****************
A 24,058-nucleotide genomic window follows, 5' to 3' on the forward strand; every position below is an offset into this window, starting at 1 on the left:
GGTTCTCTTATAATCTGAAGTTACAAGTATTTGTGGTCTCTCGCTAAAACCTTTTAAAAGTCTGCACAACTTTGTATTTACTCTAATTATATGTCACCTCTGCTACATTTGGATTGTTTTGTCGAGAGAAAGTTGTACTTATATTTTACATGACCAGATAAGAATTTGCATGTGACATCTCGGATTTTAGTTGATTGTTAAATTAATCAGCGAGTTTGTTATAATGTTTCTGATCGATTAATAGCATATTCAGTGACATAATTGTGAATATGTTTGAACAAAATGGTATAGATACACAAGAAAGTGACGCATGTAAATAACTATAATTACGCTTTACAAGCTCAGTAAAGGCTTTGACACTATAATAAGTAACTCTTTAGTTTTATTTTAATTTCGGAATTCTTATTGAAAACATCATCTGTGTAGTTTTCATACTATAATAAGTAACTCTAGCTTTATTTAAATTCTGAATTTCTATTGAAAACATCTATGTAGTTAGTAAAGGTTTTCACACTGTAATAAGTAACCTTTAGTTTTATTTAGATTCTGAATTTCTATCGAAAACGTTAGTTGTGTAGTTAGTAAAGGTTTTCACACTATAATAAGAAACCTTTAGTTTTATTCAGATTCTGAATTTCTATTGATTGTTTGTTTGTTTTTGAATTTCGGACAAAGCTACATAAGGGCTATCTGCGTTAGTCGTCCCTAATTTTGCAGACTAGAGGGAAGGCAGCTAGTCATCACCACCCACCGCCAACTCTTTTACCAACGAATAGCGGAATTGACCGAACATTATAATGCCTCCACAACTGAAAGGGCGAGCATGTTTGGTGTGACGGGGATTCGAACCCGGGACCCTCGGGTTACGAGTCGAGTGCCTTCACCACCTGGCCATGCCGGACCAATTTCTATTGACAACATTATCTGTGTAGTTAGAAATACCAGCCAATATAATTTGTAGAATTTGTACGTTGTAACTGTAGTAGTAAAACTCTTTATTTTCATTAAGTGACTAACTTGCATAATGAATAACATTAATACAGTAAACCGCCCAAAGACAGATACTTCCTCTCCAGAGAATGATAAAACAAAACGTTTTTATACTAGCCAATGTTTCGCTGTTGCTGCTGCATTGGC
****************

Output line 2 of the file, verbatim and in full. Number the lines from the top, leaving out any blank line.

GGTTCTCTTATAATCTGAAGTTACAAGTATTTGTGGTCTCTCGCTAAAACCTTTTAAAAGTCTGCACAACTTTGTATTTACTCTAATTATATGTCACCTCTGCTACATTTGGATTGTTTTGTCGAGAGAAAGTTGTACTTATATTTTACATGACCAGATAAGAATTTGCATGTGACATCTCGGATTTTAGTTGATTGTTAAATTAATCAGCGAGTTTGTTATAATGTTTCTGATCGATTAATAGCATATTCAGTGACATAATTGTGAATATGTTTGAACAAAATGGTATAGATACACAAGAAAGTGACGCATGTAAATAACTATAATTACGCTTTACAAGCTCAGTAAAGGCTTTGACACTATAATAAGTAACTCTTTAGTTTTATTTTAATTTCGGAATTCTTATTGAAAACATCATCTGTGTAGTTTTCATACTATAATAAGTAACTCTAGCTTTATTTAAATTCTGAATTTCTATTGAAAACATCTATGTAGTTAGTAAAGGTTTTCACACTGTAATAAGTAACCTTTAGTTTTATTTAGATTCTGAATTTCTATCGAAAACGTTAGTTGTGTAGTTAGTAAAGGTTTTCACACTATAATAAGAAACCTTTAGTTTTATTCAGATTCTGAATTTCTATTGATTGTTTGTTTGTTTTTGAATTTCGGACAAAGCTACATAAGGGCTATCTGCGTTAGTCGTCCCTAATTTTGCAGACTAGAGGGAAGGCAGCTAGTCATCACCACCCACCGCCAACTCTTTTACCAACGAATAGCGGAATTGACCGAACATTATAATGCCTCCACAACTGAAAGGGCGAGCATGTTTGGTGTGACGGGGATTCGAACCCGGGACCCTCGGGTTACGAGTCGAGTGCCTTCACCACCTGGCCATGCCGGACCAATTTCTATTGACAACATTATCTGTGTAGTTAGAAATACCAGCCAATATAATTTGTAGAATTTGTACGTTGTAACTGTAGTAGTAAAACTCTTTATTTTCATTAAGTGACTAACTTGCATAATGAATAACATTAATACAGTAAACCGCCCAAAGACAGATACTTCCTCTCCAGAGAATGATAAAACAAAACGTTTTTATACTAGCCAATGTTTCGCTGTTGCTGCTGCATTGGC